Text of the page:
Finnish Member of Parliament Peter Östman came to Israel to show his support by being part of the Israel Allies Foundation Chairman’s Conference, which took place this week at the King David Hotel in Jerusalem.

The conference brought together 24 parliamentarians from around the world in support of Israel.

“The program has been been very [informative] and I have learned more about Israel and about the history of Israel and I have also got many ideas how I with my colleagues can continue to defend the State of Israel and the Jewish people,” Östman tells Israel National News.

With the war going on in Ukraine and Finland bordering Russia, Östman explains that Finland believes it’s vitally important to always be ready as a nation to defend itself.

“Finland has been in the Winter War (the First Soviet-Finnish War, 1939-1940) and in the Second World War and then after this we learned that it's very important for a country like Finland to have your own defense on a good level. We haven't been saving money when it comes to the defense of of the nation,” he says. “We have a strong army and we have a big troop of reservists.”

Does Östman think that Israel should help Ukraine with more than just the humanitarian assistance that is being sent?

“I think that every country needs to help Ukraine,” he comments. “We do it from different levels. Some countries can give humanitarian aid, some countries can deliver weapons, and some others are donating money for the Ukrainian people. I think it's a duty for all nations in the world to help Ukraine.”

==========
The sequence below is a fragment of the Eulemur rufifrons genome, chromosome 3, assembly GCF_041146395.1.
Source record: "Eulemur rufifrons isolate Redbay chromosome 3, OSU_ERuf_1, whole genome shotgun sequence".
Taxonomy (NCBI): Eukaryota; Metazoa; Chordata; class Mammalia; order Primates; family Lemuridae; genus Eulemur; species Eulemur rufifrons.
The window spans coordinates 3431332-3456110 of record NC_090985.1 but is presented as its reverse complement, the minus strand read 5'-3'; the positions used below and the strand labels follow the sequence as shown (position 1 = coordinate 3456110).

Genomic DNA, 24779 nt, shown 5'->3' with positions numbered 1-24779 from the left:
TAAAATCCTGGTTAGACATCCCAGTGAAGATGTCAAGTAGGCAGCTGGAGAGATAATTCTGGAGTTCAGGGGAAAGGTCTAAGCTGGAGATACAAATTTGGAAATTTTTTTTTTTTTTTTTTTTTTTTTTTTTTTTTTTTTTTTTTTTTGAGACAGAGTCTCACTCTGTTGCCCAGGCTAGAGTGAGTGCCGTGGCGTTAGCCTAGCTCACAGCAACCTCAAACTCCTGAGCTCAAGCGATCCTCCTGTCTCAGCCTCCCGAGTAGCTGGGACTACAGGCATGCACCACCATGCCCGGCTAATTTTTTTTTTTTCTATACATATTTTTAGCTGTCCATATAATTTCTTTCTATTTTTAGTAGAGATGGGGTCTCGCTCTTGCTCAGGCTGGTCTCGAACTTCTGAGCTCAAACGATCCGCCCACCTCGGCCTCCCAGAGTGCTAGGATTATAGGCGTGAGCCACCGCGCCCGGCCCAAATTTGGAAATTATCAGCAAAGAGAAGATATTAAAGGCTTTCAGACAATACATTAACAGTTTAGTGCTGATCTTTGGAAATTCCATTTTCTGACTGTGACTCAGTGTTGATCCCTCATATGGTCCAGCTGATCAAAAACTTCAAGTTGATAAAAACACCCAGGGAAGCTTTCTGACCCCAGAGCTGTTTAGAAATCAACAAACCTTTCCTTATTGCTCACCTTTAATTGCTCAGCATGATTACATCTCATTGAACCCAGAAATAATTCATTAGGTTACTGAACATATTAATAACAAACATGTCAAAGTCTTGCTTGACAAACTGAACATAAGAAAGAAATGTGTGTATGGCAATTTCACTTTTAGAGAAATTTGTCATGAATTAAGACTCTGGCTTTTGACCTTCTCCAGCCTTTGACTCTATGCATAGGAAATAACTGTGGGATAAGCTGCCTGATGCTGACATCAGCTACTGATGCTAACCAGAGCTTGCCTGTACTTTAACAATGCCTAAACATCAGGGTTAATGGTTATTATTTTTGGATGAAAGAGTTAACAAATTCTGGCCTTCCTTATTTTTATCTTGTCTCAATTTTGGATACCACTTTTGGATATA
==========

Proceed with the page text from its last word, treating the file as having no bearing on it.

Östman sees Israel as well as Finland as potential mediators between Ukraine and Russia.

“I think that Israel could be one of the mediator countries. My home country Finland, our president has a lot of experience with dealing with our neighbors. So I think that a combination of this including also Israel would be a good solution.”

In terms of bringing home the conference’s resolution on implementing the IHRA working definition of antisemitism, Östman explains:

“The Finnish government which was in power through 2015 and 2019 already said that they accept the IHRA working definition of antisemitism. I made a written request in March 2019 and the response from the minister of foreign affairs was quite clear and after this I have tried to make my own research. The Finnish government which is now in power has also included the IHRA working definition on their website which is meant for schools in Finland, how we should educate about antisemitism and the fight against it.”